American Alpine Jounrna and Accidents in North American Climbing

Mt. Ashley

Antarctica, South Georgia

  • Climbs And Expeditions
  • Author: Crag Jones
  • Climb Year: 2009
  • Publication Year: 2010

Our main target had been Nordenskjold (2,355m), but we were beaten back below the summit ridge by a typically ferocious South Georgia storm. Sailing back along the north coast of the island in clear weather, we made an impetuous decision as majestic Mt. Ashley came into view. Skip Novak and I decided to make a one-day attempt during what would be our last day on the island. While with a group of Swiss and Italians in 2006, Skip had bookmarked Ashley as a nice unclimbed summit, easily accessible from above Salisbury Plain. We camped ashore on the night of October 29, behind Start Point on the edge of the Plain. It was a filthy night for weather. We got up at 2 a.m. and by 4:00 were skiing up the Grace Glacier. We reached its headwall at 5:30, stashed skis, and climbed to the col. The back end of the range is a broad, undulating glacial slope, overlooking the outer part of King Haakon Bay. After many waits for visibility, we identified what we thought was the highest point, the second of four summits in a chain stretching more than 1.5 km to the southeast. We proceeded up easy slopes to a col between the first and second summits, from where 100m up a steep icy dome led to the second summit. We belayed the last pitch from ice screws.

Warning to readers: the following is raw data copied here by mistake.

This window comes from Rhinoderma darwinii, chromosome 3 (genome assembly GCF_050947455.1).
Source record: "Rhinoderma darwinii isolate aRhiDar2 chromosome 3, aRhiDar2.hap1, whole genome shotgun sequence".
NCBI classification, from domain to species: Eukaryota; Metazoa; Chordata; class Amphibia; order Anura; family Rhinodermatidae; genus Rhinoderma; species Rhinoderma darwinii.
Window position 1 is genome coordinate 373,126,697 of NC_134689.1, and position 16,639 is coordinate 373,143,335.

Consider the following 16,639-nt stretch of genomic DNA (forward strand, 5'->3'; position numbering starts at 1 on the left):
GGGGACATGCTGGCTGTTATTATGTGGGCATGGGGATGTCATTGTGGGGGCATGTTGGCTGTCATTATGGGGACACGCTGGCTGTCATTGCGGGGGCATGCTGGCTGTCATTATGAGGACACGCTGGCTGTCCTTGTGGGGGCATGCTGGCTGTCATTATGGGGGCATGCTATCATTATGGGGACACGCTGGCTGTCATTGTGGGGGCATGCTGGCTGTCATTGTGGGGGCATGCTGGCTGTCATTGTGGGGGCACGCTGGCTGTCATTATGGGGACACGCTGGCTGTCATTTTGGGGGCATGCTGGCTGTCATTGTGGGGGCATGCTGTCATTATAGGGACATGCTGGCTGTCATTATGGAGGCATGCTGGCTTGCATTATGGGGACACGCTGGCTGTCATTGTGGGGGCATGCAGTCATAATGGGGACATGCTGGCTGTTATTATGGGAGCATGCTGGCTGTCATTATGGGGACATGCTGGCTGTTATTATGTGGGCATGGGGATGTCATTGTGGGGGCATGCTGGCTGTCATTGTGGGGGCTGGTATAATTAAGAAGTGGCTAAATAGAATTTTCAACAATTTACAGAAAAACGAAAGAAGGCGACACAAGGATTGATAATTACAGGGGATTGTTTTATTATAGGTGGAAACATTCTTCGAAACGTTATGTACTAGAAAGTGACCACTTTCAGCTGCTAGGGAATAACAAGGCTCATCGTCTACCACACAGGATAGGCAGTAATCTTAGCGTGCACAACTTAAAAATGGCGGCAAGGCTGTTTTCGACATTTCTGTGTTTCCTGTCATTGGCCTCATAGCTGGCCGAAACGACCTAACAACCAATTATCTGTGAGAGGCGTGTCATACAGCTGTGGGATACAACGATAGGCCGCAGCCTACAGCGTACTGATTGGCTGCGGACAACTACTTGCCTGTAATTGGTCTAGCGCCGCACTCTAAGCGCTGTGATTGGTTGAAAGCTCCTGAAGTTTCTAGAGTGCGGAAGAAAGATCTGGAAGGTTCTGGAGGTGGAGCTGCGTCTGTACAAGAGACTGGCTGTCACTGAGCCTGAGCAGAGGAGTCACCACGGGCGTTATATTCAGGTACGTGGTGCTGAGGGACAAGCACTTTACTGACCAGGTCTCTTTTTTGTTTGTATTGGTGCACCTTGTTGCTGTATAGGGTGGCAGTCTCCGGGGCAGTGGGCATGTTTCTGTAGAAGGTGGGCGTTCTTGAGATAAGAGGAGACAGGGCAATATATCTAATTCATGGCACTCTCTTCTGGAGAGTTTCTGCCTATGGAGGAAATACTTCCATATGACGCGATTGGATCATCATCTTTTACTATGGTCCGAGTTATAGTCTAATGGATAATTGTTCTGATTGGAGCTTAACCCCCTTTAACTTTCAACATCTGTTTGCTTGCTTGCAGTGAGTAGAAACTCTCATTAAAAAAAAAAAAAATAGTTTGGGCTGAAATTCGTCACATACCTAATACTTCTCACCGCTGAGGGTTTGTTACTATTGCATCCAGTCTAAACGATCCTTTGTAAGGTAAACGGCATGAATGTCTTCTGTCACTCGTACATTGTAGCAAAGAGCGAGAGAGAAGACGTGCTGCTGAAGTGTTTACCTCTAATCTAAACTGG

I waited for a clearing to confirm that we were higher than the distant third or fourth summits, but Skip noted that the ridge behind us, leading to the first summit, rose worryingly for more than 100m until it disappeared in cloud. We descended to the col and climbed the ridge to the first and highest summit. Though spectacular, with vast drops to the north, the broad ridge gave straightforward climbing, and we moved together through hoar-frosted towers to a flat summit, where we took a GPS reading of S 54° 06.963', W 37°21.650', 1,136m. It was 1 p.m. [Ed. note: The southern side of the Mt. Ashley falls gradually down to King Haakon Bay, the starting point for the legendary traverse in May 1916 by Tom Crean, Ernest Shackle- ton, and Frank Worsley.]

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